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Heinrich Schliemann and His Discoveries

Guest Author - Rebecca Graf

Looking back through history many of the discoveries and events were accidental or just plain lucky. One of the luckiest was the discovery of Troy by Heinrich Schliemann. This amateur archeologist found a city that was believed to have been only a myth.

Sometimes a passion can be created and fostered in our childhood. One small act of receiving a book that described the story of Troy sparked an obsession with the young Heinrich. He never stopped dreaming and planning on finding the lost city of Troy. Going on such an expedition would be costly, so for several years he began to amass a fortune. When he had become a millionaire, he decided that it was time to begin the quest of what he longed for the most, Troy.

He was not on very good terms with his wife and decided to divorce her. The passion of Troy was unappealing to her. He desired to have a wife who knew Homer’s works as well as he did and believed in the existence of Troy. After writing a friend, he was introduced to his future wife, Sophie. She was well versed in Homer and would be able to understand and share Heinrich’s passion. He had pinpointed the site of Troy and needed someone by his side for the excavations.

At this time, the majority of scholars believed that Troy was just a myth, a story concocted by Homer. The thought that it could be found was laughable, and the thought that someone unschooled in archeology and without even a history background was ludicrous. This did not stop Heinrich from picking up The Iliad and search for clues of Troy’s whereabouts.

Heinrich firmly believed that Homer left hints within the text of the location of Troy. Others that also believed the city had existed had chosen a hill site that they felt was the historical location. Heinrich spent some time exploring the hill and came to the conclusion that it just could not be the site. If it was, then various scenes in Homer’s work could not physically have happened. The terrain would not allow it. So, he continued searching.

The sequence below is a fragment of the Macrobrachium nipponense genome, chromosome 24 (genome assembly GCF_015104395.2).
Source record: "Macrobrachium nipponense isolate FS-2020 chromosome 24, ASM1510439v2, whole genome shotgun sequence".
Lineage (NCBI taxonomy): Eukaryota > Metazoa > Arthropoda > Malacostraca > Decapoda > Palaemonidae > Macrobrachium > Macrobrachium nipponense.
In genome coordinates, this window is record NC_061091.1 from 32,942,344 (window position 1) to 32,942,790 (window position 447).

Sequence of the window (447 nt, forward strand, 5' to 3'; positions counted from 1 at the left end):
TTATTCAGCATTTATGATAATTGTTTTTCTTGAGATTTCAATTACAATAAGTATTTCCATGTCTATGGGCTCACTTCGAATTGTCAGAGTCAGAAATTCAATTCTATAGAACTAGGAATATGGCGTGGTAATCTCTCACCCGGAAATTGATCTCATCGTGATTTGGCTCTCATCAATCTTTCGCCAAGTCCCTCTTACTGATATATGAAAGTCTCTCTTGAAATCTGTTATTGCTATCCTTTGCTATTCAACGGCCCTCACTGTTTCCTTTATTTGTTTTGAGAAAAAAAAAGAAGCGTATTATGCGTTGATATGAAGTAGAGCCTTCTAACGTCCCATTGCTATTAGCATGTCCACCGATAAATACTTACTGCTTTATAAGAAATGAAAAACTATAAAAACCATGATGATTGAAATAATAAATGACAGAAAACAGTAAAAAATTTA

His search took him closer to the sea and to a hill that seemed to be more appropriate for such a battle Homer described. Looking at the terrain, Heinrich could see how the fighting had occurred the way it did. What is amazing at this point, is that Homer wrote his works over seven hundred years after the war and there were no written records of the account for him to reference as writing was nonexistent before the time of Homer. If he was not creating a work of fiction, he was basing everything off of oral tradition. How reliable could this be after hundreds of years? Heinrich was about to find out. He truly felt in his gut that he had found the city.

With his new wife by his side, Heinrich began excavation in 1871. His methods of archeology were very rough and condemned by modern archeologists. Gradual exposure of the side was not how he did it. He began digging shafts until he found the remains of a city. Further digging revealed many artifacts including gold jewelry. He proclaimed to the world that he had found Troy.

As experts began to look closer and continue his dig, it was discovered that though he probably had found the site of Troy, he did not find Troy. The jewelry was not that of the beautiful Helen. The site he found was much older than the city of the Trojan War. In fact, there were multiple cities that had occupied this site. Continued excavations over the decades have revealed more and more evidence that Homer’s Troy did exist just not exactly where Heinrich said.

Filled with joy at his find, Heinrich moved his attention to the other side of the war, that of the Mycenaeans. He wanted to find the home of King Agamemnon. A site had been discovered many years earlier on the island of Crete but not much had been done with it. Heinrich felt that it was Agamemnon’s home and was out to prove it. Focusing on one untouched section, he found multiple graves filled with artifacts. Holding up one gold death mask, he proclaimed that it belonged to the legendary King. His zeal could not be tempered.

Scholars have discovered that most of Heinrich’s conclusions were wrong, but all have to admit that he is one of the luckiest archeologists, professional or amateur, who has ever lived. He found a city based on clues from a story written and expounded on strictly from oral tradition. He went on a hunch and found one of the biggest finds in history, not in artifacts, but in historical knowledge. He actually did not find the Troy he was looking for, but did find the correct location. He did not find Agamemnon’s death mask, but he brought to light stronger evidence that the site was that of the great king.

Basically, Heinrich Schliemann was one of the luckiest men ever. He followed a passion and startled the entire academic world. Thanks to Heinrich’s obsession, we know that the Troy of Homer existed.

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